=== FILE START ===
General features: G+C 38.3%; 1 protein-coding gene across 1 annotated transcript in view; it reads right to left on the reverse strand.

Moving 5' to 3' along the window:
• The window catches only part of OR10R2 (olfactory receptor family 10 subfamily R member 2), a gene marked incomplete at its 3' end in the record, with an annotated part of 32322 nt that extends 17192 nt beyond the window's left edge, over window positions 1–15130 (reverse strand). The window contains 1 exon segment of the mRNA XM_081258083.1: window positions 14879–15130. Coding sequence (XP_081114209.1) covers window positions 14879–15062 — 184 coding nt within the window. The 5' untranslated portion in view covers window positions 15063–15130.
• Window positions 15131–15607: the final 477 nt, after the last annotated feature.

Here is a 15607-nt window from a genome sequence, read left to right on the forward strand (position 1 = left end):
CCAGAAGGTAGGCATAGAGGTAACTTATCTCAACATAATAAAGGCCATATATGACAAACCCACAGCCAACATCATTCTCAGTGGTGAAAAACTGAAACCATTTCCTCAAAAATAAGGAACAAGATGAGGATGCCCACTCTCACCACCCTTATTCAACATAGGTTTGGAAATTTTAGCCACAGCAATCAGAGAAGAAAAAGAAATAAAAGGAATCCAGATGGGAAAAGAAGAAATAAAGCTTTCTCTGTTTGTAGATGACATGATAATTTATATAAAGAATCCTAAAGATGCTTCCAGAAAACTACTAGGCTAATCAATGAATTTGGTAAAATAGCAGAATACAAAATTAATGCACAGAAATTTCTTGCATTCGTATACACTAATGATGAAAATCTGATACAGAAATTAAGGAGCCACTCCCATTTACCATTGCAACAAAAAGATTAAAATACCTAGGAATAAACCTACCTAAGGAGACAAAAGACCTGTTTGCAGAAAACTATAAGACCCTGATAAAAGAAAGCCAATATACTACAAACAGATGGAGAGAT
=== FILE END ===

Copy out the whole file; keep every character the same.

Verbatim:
General features: G+C 38.3%; 1 protein-coding gene across 1 annotated transcript in view; it reads right to left on the reverse strand.

Moving 5' to 3' along the window:
• The window catches only part of OR10R2 (olfactory receptor family 10 subfamily R member 2), a gene marked incomplete at its 3' end in the record, with an annotated part of 32322 nt that extends 17192 nt beyond the window's left edge, over window positions 1–15130 (reverse strand). The window contains 1 exon segment of the mRNA XM_081258083.1: window positions 14879–15130. Coding sequence (XP_081114209.1) covers window positions 14879–15062 — 184 coding nt within the window. The 5' untranslated portion in view covers window positions 15063–15130.
• Window positions 15131–15607: the final 477 nt, after the last annotated feature.

Here is a 15607-nt window from a genome sequence, read left to right on the forward strand (position 1 = left end):
CCAGAAGGTAGGCATAGAGGTAACTTATCTCAACATAATAAAGGCCATATATGACAAACCCACAGCCAACATCATTCTCAGTGGTGAAAAACTGAAACCATTTCCTCAAAAATAAGGAACAAGATGAGGATGCCCACTCTCACCACCCTTATTCAACATAGGTTTGGAAATTTTAGCCACAGCAATCAGAGAAGAAAAAGAAATAAAAGGAATCCAGATGGGAAAAGAAGAAATAAAGCTTTCTCTGTTTGTAGATGACATGATAATTTATATAAAGAATCCTAAAGATGCTTCCAGAAAACTACTAGGCTAATCAATGAATTTGGTAAAATAGCAGAATACAAAATTAATGCACAGAAATTTCTTGCATTCGTATACACTAATGATGAAAATCTGATACAGAAATTAAGGAGCCACTCCCATTTACCATTGCAACAAAAAGATTAAAATACCTAGGAATAAACCTACCTAAGGAGACAAAAGACCTGTTTGCAGAAAACTATAAGACCCTGATAAAAGAAAGCCAATATACTACAAACAGATGGAGAGAT